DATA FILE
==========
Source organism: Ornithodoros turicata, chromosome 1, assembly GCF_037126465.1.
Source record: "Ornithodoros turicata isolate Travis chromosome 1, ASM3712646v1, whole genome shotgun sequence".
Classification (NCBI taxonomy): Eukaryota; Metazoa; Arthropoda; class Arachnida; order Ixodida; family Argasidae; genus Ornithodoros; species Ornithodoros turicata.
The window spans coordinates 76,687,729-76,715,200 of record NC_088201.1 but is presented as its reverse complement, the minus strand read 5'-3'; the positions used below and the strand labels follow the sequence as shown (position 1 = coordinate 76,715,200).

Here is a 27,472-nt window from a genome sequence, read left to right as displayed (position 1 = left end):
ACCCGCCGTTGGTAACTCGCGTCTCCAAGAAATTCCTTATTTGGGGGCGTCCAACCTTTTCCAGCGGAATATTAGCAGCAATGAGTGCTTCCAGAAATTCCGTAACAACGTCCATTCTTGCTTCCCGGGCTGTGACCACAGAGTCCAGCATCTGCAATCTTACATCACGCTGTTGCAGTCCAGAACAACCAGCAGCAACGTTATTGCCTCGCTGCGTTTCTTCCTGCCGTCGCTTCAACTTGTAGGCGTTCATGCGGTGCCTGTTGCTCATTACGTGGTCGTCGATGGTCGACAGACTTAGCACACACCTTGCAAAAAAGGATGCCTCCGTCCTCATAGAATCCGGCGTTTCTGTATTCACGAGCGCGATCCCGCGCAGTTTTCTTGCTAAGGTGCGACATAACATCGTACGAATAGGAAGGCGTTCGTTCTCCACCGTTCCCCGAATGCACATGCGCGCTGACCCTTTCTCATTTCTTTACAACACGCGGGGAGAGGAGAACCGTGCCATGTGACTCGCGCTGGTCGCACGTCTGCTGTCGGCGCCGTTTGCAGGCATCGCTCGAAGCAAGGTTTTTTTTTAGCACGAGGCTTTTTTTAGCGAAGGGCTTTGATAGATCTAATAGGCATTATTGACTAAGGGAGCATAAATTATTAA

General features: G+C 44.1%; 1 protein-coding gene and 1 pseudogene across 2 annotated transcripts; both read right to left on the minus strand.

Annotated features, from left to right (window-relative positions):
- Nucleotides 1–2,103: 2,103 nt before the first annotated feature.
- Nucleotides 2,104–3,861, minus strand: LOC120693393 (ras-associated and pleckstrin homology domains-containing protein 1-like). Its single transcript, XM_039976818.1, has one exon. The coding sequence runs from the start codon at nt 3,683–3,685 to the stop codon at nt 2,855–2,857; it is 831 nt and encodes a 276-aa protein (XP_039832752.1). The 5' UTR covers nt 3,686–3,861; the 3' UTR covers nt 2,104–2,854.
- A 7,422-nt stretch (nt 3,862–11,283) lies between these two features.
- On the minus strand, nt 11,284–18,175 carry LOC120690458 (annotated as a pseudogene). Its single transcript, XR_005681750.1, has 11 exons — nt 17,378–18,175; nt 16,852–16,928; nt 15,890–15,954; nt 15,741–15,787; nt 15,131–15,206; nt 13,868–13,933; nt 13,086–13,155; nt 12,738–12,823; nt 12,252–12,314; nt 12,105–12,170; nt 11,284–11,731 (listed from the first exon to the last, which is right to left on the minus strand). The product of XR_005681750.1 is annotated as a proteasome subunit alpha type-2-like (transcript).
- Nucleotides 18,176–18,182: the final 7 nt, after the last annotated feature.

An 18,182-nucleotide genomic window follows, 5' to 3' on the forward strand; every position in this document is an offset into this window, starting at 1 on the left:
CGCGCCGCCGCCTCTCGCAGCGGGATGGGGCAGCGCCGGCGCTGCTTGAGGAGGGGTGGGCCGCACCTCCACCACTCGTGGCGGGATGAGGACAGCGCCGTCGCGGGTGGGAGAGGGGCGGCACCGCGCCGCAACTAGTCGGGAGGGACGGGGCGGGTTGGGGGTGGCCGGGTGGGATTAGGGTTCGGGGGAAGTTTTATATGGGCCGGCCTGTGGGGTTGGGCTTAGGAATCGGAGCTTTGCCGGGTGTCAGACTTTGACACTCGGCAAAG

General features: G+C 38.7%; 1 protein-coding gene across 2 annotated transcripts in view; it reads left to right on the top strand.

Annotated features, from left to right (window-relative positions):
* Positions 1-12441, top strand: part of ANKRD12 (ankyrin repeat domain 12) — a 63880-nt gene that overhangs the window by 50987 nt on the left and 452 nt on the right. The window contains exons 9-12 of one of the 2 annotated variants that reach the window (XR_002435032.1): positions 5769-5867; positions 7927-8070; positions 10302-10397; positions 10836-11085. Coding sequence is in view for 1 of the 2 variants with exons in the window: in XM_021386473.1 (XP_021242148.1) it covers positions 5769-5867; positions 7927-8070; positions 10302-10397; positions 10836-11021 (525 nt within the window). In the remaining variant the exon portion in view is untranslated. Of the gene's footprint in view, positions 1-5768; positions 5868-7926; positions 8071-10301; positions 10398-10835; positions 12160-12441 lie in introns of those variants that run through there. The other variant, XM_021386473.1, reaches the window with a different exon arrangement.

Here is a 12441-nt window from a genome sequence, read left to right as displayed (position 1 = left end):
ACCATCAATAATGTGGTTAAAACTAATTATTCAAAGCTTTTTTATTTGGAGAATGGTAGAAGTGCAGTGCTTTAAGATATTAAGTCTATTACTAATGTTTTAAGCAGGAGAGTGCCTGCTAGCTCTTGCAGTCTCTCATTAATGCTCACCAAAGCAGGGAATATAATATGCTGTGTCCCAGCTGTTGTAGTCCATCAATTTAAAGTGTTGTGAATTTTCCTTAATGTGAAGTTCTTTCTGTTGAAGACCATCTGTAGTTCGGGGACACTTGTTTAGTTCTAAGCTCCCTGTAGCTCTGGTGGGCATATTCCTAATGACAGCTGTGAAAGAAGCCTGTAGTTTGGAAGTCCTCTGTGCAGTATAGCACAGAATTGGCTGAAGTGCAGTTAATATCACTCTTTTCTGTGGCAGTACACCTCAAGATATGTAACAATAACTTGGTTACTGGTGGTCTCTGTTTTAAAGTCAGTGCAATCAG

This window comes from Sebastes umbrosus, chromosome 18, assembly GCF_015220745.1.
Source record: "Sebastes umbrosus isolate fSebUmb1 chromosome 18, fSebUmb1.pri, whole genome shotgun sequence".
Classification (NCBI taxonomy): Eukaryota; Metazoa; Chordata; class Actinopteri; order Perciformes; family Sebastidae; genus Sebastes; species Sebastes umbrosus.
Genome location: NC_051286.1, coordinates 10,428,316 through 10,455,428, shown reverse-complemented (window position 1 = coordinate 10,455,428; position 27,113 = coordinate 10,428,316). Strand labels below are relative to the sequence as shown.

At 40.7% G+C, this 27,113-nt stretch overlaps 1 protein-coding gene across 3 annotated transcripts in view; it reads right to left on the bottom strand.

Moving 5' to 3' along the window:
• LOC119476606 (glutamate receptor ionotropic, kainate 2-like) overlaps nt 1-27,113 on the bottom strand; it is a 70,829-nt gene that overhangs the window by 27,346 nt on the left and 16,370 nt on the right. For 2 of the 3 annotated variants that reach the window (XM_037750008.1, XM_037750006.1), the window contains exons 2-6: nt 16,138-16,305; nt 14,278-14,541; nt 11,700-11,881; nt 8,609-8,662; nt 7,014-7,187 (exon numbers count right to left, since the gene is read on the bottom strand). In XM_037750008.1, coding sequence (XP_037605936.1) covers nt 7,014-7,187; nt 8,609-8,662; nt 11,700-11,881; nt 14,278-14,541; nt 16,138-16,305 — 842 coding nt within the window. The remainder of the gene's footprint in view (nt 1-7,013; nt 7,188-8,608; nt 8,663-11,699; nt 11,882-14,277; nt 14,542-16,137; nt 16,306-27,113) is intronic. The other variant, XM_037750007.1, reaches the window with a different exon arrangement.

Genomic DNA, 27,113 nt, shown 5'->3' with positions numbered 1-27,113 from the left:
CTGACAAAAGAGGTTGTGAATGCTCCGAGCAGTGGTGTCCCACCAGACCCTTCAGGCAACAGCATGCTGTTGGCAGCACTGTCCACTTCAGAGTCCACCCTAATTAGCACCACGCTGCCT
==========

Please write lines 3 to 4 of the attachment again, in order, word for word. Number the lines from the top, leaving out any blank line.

Classification (NCBI taxonomy): Eukaryota; Metazoa; Arthropoda; class Arachnida; order Ixodida; family Argasidae; genus Ornithodoros; species Ornithodoros turicata.
The window spans coordinates 76,687,729-76,715,200 of record NC_088201.1 but is presented as its reverse complement, the minus strand read 5'-3'; the positions used below and the strand labels follow the sequence as shown (position 1 = coordinate 76,715,200).